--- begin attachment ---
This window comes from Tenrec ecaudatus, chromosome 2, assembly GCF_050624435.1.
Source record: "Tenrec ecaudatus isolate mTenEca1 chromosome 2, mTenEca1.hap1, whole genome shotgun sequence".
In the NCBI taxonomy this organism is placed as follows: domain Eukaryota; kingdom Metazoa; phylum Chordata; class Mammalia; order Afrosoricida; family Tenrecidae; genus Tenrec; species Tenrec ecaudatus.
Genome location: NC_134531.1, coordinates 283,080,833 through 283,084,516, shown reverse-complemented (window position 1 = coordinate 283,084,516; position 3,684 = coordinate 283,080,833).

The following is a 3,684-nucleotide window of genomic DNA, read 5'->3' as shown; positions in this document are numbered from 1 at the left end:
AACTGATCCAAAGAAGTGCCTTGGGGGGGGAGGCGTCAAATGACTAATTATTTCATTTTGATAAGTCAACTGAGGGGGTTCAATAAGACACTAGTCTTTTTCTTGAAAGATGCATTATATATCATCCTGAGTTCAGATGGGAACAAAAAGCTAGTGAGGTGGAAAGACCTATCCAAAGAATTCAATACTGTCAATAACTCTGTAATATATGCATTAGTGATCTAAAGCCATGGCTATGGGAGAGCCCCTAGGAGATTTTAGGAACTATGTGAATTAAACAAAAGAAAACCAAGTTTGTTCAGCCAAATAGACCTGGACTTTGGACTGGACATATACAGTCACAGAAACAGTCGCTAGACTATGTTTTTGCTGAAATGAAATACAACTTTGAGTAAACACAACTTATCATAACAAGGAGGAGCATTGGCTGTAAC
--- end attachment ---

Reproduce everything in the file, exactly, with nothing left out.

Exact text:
This window comes from Tenrec ecaudatus, chromosome 2, assembly GCF_050624435.1.
Source record: "Tenrec ecaudatus isolate mTenEca1 chromosome 2, mTenEca1.hap1, whole genome shotgun sequence".
In the NCBI taxonomy this organism is placed as follows: domain Eukaryota; kingdom Metazoa; phylum Chordata; class Mammalia; order Afrosoricida; family Tenrecidae; genus Tenrec; species Tenrec ecaudatus.
Genome location: NC_134531.1, coordinates 283,080,833 through 283,084,516, shown reverse-complemented (window position 1 = coordinate 283,084,516; position 3,684 = coordinate 283,080,833).

The following is a 3,684-nucleotide window of genomic DNA, read 5'->3' as shown; positions in this document are numbered from 1 at the left end:
AACTGATCCAAAGAAGTGCCTTGGGGGGGGAGGCGTCAAATGACTAATTATTTCATTTTGATAAGTCAACTGAGGGGGTTCAATAAGACACTAGTCTTTTTCTTGAAAGATGCATTATATATCATCCTGAGTTCAGATGGGAACAAAAAGCTAGTGAGGTGGAAAGACCTATCCAAAGAATTCAATACTGTCAATAACTCTGTAATATATGCATTAGTGATCTAAAGCCATGGCTATGGGAGAGCCCCTAGGAGATTTTAGGAACTATGTGAATTAAACAAAAGAAAACCAAGTTTGTTCAGCCAAATAGACCTGGACTTTGGACTGGACATATACAGTCACAGAAACAGTCGCTAGACTATGTTTTTGCTGAAATGAAATACAACTTTGAGTAAACACAACTTATCATAACAAGGAGGAGCATTGGCTGTAAC